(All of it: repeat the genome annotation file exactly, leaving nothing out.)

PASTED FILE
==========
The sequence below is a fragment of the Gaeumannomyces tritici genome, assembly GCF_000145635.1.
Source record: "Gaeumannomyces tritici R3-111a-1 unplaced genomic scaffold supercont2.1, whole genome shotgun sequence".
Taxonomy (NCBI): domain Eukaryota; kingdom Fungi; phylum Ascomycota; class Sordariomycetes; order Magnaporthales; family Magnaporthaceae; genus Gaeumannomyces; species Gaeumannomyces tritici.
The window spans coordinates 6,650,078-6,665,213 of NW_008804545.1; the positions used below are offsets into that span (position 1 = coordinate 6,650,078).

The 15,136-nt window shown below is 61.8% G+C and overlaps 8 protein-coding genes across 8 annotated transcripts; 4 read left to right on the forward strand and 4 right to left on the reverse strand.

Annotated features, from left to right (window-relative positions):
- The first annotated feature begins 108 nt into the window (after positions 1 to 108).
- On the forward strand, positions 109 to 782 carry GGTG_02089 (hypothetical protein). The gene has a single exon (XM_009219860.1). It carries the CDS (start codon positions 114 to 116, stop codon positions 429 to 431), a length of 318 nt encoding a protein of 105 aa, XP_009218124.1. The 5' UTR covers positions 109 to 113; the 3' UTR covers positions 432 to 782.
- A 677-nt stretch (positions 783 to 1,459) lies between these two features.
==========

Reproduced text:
The sequence below is a fragment of the Gaeumannomyces tritici genome, assembly GCF_000145635.1.
Source record: "Gaeumannomyces tritici R3-111a-1 unplaced genomic scaffold supercont2.1, whole genome shotgun sequence".
Taxonomy (NCBI): domain Eukaryota; kingdom Fungi; phylum Ascomycota; class Sordariomycetes; order Magnaporthales; family Magnaporthaceae; genus Gaeumannomyces; species Gaeumannomyces tritici.
The window spans coordinates 6,650,078-6,665,213 of NW_008804545.1; the positions used below are offsets into that span (position 1 = coordinate 6,650,078).

The 15,136-nt window shown below is 61.8% G+C and overlaps 8 protein-coding genes across 8 annotated transcripts; 4 read left to right on the forward strand and 4 right to left on the reverse strand.

Annotated features, from left to right (window-relative positions):
- The first annotated feature begins 108 nt into the window (after positions 1 to 108).
- On the forward strand, positions 109 to 782 carry GGTG_02089 (hypothetical protein). The gene has a single exon (XM_009219860.1). It carries the CDS (start codon positions 114 to 116, stop codon positions 429 to 431), a length of 318 nt encoding a protein of 105 aa, XP_009218124.1. The 5' UTR covers positions 109 to 113; the 3' UTR covers positions 432 to 782.
- A 677-nt stretch (positions 783 to 1,459) lies between these two features.